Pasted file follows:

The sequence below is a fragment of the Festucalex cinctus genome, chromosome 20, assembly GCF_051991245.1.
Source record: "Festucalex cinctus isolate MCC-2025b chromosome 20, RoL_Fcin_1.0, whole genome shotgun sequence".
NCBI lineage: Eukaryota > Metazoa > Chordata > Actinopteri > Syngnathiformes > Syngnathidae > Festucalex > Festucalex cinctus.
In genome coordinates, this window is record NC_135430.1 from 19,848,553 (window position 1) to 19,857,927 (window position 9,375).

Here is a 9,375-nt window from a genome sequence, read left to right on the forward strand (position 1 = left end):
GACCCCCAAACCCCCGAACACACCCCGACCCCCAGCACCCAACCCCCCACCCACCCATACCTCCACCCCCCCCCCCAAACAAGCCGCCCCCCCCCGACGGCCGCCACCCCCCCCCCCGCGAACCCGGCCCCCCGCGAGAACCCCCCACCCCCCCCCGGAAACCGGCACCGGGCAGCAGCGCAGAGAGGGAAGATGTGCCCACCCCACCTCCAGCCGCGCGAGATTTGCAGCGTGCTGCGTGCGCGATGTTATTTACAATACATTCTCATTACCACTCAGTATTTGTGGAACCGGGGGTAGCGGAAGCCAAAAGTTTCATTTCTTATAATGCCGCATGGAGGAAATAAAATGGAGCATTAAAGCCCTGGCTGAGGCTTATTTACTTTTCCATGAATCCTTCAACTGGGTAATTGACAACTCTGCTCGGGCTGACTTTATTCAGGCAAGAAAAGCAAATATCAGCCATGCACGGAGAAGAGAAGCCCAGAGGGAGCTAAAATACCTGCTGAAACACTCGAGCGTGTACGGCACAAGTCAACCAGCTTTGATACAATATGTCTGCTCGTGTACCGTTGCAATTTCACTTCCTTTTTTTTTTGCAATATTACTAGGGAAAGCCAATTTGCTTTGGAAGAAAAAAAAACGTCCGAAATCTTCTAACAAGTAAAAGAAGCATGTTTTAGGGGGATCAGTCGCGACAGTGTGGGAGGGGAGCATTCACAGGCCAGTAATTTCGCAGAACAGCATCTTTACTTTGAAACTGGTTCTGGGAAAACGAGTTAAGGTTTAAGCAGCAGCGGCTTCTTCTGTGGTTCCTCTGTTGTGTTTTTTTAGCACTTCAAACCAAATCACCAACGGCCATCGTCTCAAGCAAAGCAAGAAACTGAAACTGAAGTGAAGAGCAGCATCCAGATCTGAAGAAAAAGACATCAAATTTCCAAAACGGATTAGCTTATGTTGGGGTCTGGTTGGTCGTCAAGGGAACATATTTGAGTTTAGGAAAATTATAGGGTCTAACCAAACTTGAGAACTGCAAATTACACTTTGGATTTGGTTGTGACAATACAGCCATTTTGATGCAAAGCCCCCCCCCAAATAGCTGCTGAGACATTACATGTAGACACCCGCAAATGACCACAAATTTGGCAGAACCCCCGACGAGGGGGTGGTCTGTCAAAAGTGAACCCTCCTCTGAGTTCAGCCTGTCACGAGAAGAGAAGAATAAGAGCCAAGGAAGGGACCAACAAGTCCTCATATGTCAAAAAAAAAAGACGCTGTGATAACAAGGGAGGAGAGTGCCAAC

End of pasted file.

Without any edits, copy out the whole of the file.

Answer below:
The sequence below is a fragment of the Festucalex cinctus genome, chromosome 20, assembly GCF_051991245.1.
Source record: "Festucalex cinctus isolate MCC-2025b chromosome 20, RoL_Fcin_1.0, whole genome shotgun sequence".
NCBI lineage: Eukaryota > Metazoa > Chordata > Actinopteri > Syngnathiformes > Syngnathidae > Festucalex > Festucalex cinctus.
In genome coordinates, this window is record NC_135430.1 from 19,848,553 (window position 1) to 19,857,927 (window position 9,375).

Here is a 9,375-nt window from a genome sequence, read left to right on the forward strand (position 1 = left end):
GACCCCCAAACCCCCGAACACACCCCGACCCCCAGCACCCAACCCCCCACCCACCCATACCTCCACCCCCCCCCCCAAACAAGCCGCCCCCCCCCGACGGCCGCCACCCCCCCCCCCGCGAACCCGGCCCCCCGCGAGAACCCCCCACCCCCCCCCGGAAACCGGCACCGGGCAGCAGCGCAGAGAGGGAAGATGTGCCCACCCCACCTCCAGCCGCGCGAGATTTGCAGCGTGCTGCGTGCGCGATGTTATTTACAATACATTCTCATTACCACTCAGTATTTGTGGAACCGGGGGTAGCGGAAGCCAAAAGTTTCATTTCTTATAATGCCGCATGGAGGAAATAAAATGGAGCATTAAAGCCCTGGCTGAGGCTTATTTACTTTTCCATGAATCCTTCAACTGGGTAATTGACAACTCTGCTCGGGCTGACTTTATTCAGGCAAGAAAAGCAAATATCAGCCATGCACGGAGAAGAGAAGCCCAGAGGGAGCTAAAATACCTGCTGAAACACTCGAGCGTGTACGGCACAAGTCAACCAGCTTTGATACAATATGTCTGCTCGTGTACCGTTGCAATTTCACTTCCTTTTTTTTTTGCAATATTACTAGGGAAAGCCAATTTGCTTTGGAAGAAAAAAAAACGTCCGAAATCTTCTAACAAGTAAAAGAAGCATGTTTTAGGGGGATCAGTCGCGACAGTGTGGGAGGGGAGCATTCACAGGCCAGTAATTTCGCAGAACAGCATCTTTACTTTGAAACTGGTTCTGGGAAAACGAGTTAAGGTTTAAGCAGCAGCGGCTTCTTCTGTGGTTCCTCTGTTGTGTTTTTTTAGCACTTCAAACCAAATCACCAACGGCCATCGTCTCAAGCAAAGCAAGAAACTGAAACTGAAGTGAAGAGCAGCATCCAGATCTGAAGAAAAAGACATCAAATTTCCAAAACGGATTAGCTTATGTTGGGGTCTGGTTGGTCGTCAAGGGAACATATTTGAGTTTAGGAAAATTATAGGGTCTAACCAAACTTGAGAACTGCAAATTACACTTTGGATTTGGTTGTGACAATACAGCCATTTTGATGCAAAGCCCCCCCCCAAATAGCTGCTGAGACATTACATGTAGACACCCGCAAATGACCACAAATTTGGCAGAACCCCCGACGAGGGGGTGGTCTGTCAAAAGTGAACCCTCCTCTGAGTTCAGCCTGTCACGAGAAGAGAAGAATAAGAGCCAAGGAAGGGACCAACAAGTCCTCATATGTCAAAAAAAAAAGACGCTGTGATAACAAGGGAGGAGAGTGCCAAC